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Monday, 18 July 2016

Jihad unlimited: Does Kashmir need a military response or a political one? Fifth Column: Every time the Valley explodes, experts emerge to pronounce in ponderous tones that we need to find a ‘political solution’ instead of just a military one.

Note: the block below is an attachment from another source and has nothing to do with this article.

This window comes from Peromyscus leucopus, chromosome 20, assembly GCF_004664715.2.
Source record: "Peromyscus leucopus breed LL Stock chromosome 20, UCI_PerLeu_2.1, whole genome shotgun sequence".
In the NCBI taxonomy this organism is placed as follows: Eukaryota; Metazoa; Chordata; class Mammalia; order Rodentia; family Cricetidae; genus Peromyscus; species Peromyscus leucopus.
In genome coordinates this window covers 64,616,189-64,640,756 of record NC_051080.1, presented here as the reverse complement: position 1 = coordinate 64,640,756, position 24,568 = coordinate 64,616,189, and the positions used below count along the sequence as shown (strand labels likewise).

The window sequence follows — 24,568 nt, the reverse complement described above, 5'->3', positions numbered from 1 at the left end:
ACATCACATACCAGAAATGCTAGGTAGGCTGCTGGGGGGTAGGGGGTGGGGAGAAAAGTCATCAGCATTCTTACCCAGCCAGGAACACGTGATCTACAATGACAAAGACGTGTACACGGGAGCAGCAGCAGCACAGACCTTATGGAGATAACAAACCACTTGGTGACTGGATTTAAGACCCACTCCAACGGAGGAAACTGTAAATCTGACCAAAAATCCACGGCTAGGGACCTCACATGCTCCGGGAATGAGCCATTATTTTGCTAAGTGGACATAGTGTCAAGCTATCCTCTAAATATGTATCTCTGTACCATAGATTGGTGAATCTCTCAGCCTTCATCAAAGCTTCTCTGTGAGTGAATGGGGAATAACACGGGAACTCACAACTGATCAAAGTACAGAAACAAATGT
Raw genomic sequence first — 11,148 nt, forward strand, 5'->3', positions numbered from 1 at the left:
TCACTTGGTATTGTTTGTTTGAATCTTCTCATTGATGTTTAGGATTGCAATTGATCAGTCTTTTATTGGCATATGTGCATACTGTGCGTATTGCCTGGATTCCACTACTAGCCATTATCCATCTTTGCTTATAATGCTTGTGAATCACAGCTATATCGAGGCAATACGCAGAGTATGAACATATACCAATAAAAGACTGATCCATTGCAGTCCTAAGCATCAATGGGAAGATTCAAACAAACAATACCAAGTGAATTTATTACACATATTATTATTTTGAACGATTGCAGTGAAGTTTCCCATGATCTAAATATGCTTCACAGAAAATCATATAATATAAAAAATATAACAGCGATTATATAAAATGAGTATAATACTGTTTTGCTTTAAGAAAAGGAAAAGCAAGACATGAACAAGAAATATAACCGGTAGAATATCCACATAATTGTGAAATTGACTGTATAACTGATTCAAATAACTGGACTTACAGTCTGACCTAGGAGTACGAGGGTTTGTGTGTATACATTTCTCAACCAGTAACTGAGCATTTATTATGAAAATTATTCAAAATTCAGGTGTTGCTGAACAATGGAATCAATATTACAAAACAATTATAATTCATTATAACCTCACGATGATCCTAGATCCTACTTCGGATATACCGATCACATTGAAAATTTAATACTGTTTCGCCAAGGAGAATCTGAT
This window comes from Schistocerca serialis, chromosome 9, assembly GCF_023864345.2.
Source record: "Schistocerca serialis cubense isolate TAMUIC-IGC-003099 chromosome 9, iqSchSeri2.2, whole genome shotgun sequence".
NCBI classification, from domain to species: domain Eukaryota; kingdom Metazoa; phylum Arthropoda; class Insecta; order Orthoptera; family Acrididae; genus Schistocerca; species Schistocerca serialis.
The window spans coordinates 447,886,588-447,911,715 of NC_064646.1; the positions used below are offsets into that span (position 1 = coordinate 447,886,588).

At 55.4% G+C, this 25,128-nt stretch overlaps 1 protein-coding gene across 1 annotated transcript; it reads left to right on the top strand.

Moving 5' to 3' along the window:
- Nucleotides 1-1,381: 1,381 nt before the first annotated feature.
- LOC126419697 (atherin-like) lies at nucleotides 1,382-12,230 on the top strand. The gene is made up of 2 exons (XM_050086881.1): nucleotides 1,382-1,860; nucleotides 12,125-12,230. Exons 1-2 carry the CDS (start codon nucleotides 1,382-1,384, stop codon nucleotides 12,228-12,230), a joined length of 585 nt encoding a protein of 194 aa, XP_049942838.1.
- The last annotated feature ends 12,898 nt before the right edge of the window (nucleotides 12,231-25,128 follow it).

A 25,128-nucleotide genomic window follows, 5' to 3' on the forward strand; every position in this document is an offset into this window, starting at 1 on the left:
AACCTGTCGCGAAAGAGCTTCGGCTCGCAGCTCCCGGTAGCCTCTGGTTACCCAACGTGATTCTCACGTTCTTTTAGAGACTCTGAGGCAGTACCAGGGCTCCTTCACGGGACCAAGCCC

Jihad unlimited: Does Kashmir need a military response or a political one? Fifth Column: Every time the Valley explodes, experts emerge to pronounce in ponderous tones that we need to find a ‘political solution’ instead of just a military one. Written by Tavleen Singh | Updated: July 17, 2016 8:12 am Within hours of the attack in Nice, the President of France acknowledged that it was an act of Islamist terror. I consider this an important detail to begin this week’s column with because it is my view that a failure to acknowledge what is really happening in the Kashmir valley is the main reason why we get no closer to finding a political solution. The armed struggle for ‘azaadi’ that began in the last days of 1989, when Yasin Malik and his comrades kidnapped Mehbooba Mufti’s sister, was secular in nature and was a mistaken but sincere attempt to win freedom for Kashmir. This movement was subsumed long ago by jihadi terrorism planned by groups who took their orders from Pakistan’s ISI. These groups fought under the banner of Islam. Nearly every video of Burhan Wani shows him affirming that his fight is for Islam. When he was killed on July 8, the first people to commemorate him as a martyr were Hafiz Saeed and Syed Salahuddin. Wani belonged to the Hizbul Mujahideen that the ISI formed in the early Nineties with the specific purpose of taking over the ‘azaadi’ movement from the JKLF (Jammu Kashmir Liberation Front). The nature of the movement changed. On Srinagar’s streets suddenly appeared bearded young men who forcibly closed bars, cinemas and video shops. These same fanatics then targeted women who did not cover their faces, and soon emerged zealots like Asiya Andrabi of the Dukhtaran-e-Millat, who not only covers her whole face but wears black gloves so that no hint of female flesh is visible. These changes were dramatic and sudden. They did not happen gradually, but to this day, most Indian commentators continue to be in denial mode. Govt dismissed my views on Kashmir unrest in past: Burhan Wani was part of Pakistani proxy war: exiled Kashmiri leaderShadow in ValleyThe worry: What Burhan Wani's death could give life toKashmir on boil after face of new militancy, Is it just me or have you noticed that nobody yet links the violence in Kashmir to the worldwide jihad? In Srinagar last summer when I first heard of Burhan Wani, people talked of him with reverence but without mentioning that his fight was not just for ‘azaadi’ but for Islam. Like his Islamist brothers across the Muslim world, his videos show him saying this in clear terms. The thousands who attended his funeral indicate that in death he remains Kashmir’s biggest hero. So has Islamism put down deep, deep roots? If it has, what should we be doing about it? Can we do anything about it if we continue to deny that it is not freedom from India that the Kashmiris now want but their own little Islamic state? Every time the Valley explodes, experts emerge to pronounce in ponderous tones that we need to find a ‘political solution’ instead of just a military one. Yes. Everyone knows this. What nobody seems to know is what this political solution could be and if it is even possible to think about political solutions when angry, young Kashmiris hate India enough to risk their lives by attacking armed security personnel. Is a political solution possible as long as Pakistan continues to back jihadists? There is no point in pretending that this did not happen again this time. Synchronised attacks on police stations indicate a degree of planning that is well beyond the strategic capacity of school children and angry young men. What should worry policymakers in Delhi and Srinagar is why Burhan Wani’s message finds such resonance. What should worry the Prime Minister is that two years of his term have gone by without the smallest indication that his government has a new policy to deal with the changed nature of our oldest political problem. Personally I had hoped that Narendra Modi would open a new chapter in Kashmir by making it completely clear that there will never be ‘azaadi’, and that once this is accepted, we can begin to talk of other things. Far too many young Kashmiris believe, as Burhan Wani did, that all it needs is for them to continue stoning Indian soldiers and security personnel and this will result in independence. This idea is supported from across the border by men like Hafiz Saeed who rave on about how Allah is on their side and so victory is automatic. Burhan Wani was so important an asset for Pakistan’s jihad against India that his death was brought up at the United Nations last week. He was described by Pakistan’s representative to the UN as a Kashmiri ‘leader’ who was killed by extra-judicial means. This is as absurd as if Tunisia was to claim that the killing of the man who drove that killing machine of a truck in Nice amounts to a human rights violation. Burhan Wani was a jihadi terrorist who in one of his last videos urged ordinary Kashmiris to stay away from soldiers and policemen because ‘we can attack them at any time’. Should there be a military response to this or a political one माझ्या या पुस्तकाला वर्ष २०१६ चे ग्रंथोज्जनक पारितोषिक मिळाले आहे. आव्हान जम्मू-आणि-काश्मीर मधील छुप्या युद्धाचे ब्रिगेडिअर हेमंत महाजन http://www.bookganga.com/eBooks/Books/details/5451077040939915355?BookName=Aavhan

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